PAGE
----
As I explained in Single, No Children: Who Is Your Family?:
"Perhaps the most significant development in the evolution of the meaning of family was almost entirely missing from the consciousness of mainstream America – until the anthropologist Kath Weston published Families We Choose: Lesbians, Gays, Kinship in 1991. "Families of choice" may well offer the most prescient view we have of what families of the future might look like, and not just in LGBT communities.
"Among the transformative social movements of the 60s and 70s were the gay rights and gay pride movements. But virulent homophobia, magnified by the AIDS crisis, left many gays and lesbians still fearful of coming out and ostracized by their own biological families when they did. Not about to be condemned to lives of isolation and loneliness, some moved to more hospitable places, such as San Francisco or Greenwich Village. They made new friends and kept some of the old, nurtured romantic relationships while often saving a place in their lives for former lovers. They stayed in touch with their relatives who were supportive. These new social networks sometimes included children, and they extended across households. They were fluid, flexible, and informal social convoys, providing sufficient continuity and consistency over time to offer a strong and secure sense of identity and community – and family.
"Members of these families of choice were there for each other in the day-to-day rituals of everyday life, often getting together for meals and social events, holidays and celebrations. They were bulwarks in times of crises. Some drew from each other's strengths and resources to organize and mobilize. They all shared experiences and conversations over the course of years. They exchanged emotional, practical, and material support – sometimes even the financial help that among heterosexuals so often comes solely from blood relatives. They were sources of mutual caring, in times of both sickness and health."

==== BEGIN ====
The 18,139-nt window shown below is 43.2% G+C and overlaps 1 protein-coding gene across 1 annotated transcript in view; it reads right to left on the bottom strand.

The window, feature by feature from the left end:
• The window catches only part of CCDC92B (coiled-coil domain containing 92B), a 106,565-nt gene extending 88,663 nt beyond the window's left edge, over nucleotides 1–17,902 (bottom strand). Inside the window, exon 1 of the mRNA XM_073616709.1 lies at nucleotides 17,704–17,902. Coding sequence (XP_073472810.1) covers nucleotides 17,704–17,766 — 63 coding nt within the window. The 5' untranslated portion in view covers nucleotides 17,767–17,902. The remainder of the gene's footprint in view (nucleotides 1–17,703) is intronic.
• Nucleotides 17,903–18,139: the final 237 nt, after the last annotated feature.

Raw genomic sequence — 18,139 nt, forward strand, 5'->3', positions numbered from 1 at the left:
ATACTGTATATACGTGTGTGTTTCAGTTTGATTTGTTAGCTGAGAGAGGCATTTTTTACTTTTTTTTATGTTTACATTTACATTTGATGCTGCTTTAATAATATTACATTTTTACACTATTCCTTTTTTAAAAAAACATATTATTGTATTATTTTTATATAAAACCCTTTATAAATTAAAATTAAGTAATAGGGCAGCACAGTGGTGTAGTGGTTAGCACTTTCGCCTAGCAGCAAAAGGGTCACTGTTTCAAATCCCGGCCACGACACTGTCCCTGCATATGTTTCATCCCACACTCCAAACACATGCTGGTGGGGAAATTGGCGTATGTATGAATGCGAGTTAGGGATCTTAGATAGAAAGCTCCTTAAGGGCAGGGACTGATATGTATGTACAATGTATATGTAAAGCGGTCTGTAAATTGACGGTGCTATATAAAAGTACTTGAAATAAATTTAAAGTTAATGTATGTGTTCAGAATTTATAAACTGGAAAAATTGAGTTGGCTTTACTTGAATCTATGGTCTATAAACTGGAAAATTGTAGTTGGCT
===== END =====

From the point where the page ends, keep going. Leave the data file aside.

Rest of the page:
In June 2015, the Supreme Court of the United States declared same-sex marriage legal in every state. The ruling was lauded for the equality, opportunity, and status it afforded same-sex couples (and mocked for its singlism and matrimania). What no one suggested is that by throwing open the gates to the Married Couples Club to people who think about relationships and family and love in much broader and more all-encompassing ways, that landmark case could also change the way all couples think about and interact with the people in their lives other than each other. That’s the optimistic view: Same-sex couples will bring with them into their newly legal married life the loving, expansive values and traditions of the generations before them. The alternative is that they too will adopt the insularity that straight couples have been practicing. That, I think, would be a shame.